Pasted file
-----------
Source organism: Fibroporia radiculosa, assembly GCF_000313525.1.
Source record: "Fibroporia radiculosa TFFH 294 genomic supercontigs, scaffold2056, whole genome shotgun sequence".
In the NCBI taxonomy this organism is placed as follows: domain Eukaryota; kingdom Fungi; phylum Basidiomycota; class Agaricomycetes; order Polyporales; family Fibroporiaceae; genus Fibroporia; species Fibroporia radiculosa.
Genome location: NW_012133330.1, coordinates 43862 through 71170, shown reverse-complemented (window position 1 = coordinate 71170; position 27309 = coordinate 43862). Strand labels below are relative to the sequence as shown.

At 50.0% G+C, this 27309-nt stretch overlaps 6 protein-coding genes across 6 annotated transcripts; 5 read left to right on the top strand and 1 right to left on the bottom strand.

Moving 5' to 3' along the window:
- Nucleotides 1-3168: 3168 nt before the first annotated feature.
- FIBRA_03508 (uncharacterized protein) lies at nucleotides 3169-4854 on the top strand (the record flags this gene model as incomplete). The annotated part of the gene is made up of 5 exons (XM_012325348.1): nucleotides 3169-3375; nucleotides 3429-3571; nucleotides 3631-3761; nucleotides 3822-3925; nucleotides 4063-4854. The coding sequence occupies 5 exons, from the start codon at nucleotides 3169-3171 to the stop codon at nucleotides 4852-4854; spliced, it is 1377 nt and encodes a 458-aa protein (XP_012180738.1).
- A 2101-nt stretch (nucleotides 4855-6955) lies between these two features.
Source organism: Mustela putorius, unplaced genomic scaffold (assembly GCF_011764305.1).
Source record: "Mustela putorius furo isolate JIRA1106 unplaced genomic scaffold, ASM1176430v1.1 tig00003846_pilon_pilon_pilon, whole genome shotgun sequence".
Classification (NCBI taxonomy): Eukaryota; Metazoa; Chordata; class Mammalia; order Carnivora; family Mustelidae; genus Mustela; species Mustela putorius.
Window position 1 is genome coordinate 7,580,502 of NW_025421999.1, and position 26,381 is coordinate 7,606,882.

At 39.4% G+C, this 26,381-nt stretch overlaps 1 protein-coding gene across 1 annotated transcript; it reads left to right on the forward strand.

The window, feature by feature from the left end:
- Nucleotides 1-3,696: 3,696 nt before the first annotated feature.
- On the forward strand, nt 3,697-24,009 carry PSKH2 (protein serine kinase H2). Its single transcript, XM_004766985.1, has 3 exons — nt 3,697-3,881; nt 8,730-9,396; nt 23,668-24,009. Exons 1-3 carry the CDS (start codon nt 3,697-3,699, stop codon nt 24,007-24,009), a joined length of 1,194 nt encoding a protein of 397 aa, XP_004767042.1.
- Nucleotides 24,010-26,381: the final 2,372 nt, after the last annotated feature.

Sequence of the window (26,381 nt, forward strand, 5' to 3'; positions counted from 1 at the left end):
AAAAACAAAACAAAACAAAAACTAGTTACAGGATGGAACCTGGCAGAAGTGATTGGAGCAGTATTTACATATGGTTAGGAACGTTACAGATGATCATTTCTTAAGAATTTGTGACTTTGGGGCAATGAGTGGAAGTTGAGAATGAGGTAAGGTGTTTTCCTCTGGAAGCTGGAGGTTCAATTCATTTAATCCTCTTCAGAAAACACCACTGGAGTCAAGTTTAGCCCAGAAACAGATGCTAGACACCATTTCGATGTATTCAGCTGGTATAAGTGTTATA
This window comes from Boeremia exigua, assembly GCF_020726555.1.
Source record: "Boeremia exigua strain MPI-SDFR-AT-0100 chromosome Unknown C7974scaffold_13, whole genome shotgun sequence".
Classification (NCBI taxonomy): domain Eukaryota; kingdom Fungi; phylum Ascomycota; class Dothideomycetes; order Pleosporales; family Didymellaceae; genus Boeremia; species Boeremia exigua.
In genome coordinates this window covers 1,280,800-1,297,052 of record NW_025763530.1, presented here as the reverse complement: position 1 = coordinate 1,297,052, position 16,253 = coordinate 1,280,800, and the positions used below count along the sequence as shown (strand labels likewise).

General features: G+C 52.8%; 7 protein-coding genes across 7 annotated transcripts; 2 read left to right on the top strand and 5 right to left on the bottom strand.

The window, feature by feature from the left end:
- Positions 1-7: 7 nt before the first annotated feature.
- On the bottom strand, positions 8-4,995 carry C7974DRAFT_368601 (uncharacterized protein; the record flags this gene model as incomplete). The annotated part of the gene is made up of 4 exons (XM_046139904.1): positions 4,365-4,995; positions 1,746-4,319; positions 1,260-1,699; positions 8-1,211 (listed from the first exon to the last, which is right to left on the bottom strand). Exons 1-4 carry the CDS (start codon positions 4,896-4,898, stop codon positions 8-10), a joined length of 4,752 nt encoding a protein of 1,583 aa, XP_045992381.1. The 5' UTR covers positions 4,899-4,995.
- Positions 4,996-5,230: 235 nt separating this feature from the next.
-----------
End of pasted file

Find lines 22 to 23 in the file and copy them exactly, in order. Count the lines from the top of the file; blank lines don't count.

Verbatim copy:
Source record: "Boeremia exigua strain MPI-SDFR-AT-0100 chromosome Unknown C7974scaffold_13, whole genome shotgun sequence".
Classification (NCBI taxonomy): domain Eukaryota; kingdom Fungi; phylum Ascomycota; class Dothideomycetes; order Pleosporales; family Didymellaceae; genus Boeremia; species Boeremia exigua.